She shot out of the room again and accosted the first servant she saw. “You!” she cried, her face almost equally as pale as her young charge. “Emergency! Get the doctor, now!”

The servant nodded and sped off back in the direction he had come from.

“And you!” Tears were streaming from Celia’s eyes now, and she wiped them away before addressing the next servant. “Get the priest! Run!”

Without waiting to see if he obeyed her instructions, the governess returned to the little boy’s bedside and placed a cold compress on his forehead. “My poor Diego,” she crooned softly. His illness had occurred so suddenly; she had not seen it coming. “You must have caught some sort of virus. Oh, my poor Diego…”

She sat with him for a few tense minutes that felt like eternity, stroking his little fingers and changing his compress. When the doctor and the priest arrived, together, she stood up in relief.

“It was so sudden,” she cried to the doctor, who put down his medical bag and bent down to examine the limp child. “From one moment to the next. Will he… will he live, doctor?”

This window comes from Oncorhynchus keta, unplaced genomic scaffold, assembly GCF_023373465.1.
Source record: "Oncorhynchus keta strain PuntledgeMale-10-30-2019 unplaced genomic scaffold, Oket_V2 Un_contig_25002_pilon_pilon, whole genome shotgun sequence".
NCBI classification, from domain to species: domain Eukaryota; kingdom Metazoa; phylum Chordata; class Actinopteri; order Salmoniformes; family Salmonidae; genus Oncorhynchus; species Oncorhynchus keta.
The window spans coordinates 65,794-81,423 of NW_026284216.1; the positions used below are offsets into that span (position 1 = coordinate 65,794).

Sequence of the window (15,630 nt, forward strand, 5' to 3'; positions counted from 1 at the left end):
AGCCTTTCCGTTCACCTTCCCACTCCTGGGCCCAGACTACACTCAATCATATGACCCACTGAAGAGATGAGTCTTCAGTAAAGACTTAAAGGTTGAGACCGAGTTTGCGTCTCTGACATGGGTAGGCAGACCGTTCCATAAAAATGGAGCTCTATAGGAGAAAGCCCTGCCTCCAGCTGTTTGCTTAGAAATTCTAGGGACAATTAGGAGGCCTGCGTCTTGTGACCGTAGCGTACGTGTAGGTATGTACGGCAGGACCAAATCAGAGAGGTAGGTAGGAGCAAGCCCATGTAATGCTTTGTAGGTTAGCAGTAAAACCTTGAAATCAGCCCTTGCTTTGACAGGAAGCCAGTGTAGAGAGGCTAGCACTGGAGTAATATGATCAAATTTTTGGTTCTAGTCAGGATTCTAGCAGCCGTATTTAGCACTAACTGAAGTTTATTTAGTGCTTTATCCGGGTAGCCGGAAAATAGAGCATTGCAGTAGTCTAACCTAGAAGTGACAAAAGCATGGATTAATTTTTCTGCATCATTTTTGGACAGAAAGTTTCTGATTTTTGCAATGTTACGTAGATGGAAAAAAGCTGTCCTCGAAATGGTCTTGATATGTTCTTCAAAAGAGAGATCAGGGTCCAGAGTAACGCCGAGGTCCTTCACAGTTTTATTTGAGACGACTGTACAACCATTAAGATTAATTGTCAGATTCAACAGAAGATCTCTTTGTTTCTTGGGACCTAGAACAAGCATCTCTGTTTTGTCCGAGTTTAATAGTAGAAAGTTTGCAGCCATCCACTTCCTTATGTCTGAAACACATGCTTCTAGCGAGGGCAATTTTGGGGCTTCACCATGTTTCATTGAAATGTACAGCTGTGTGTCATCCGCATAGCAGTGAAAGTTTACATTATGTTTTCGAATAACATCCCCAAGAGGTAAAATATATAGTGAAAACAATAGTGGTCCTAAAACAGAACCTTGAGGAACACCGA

The doctor didn’t respond right away, concentrating instead on the examination. He listened to Diego’s breathing and felt his pulse. When he stood up and washed his hands, his expression was grave. “I’m sorry,” he said softly. “I’m sorry.”

“What, Doctor, what is it?” Celia begged. “Will he make it?”

The doctor looked at her for a long moment and shook his head. “There’s nothing I can do for him anymore. I’m afraid this is the end.”

The priest moved forward to say his prayers in the child’s final moments. “Everyone must leave the room,” he told the weeping governess. “I will say some prayers so that his soul leaves the world pure and holy. Where are the boy’s parents?”

“I don’t know,” Celia said truthfully, dabbing at her eyes. “I can’t find them anywhere! Do you think he’ll die before they have a chance to say goodbye?”

The priest raised his hands heavenward. “I’m not the one who determines the moment of death,” he reminded her. “I would like to be alone with the boy until his soul leaves him. You can go back to the servants’ quarters. When your mistress comes back, I will explain everything to her.”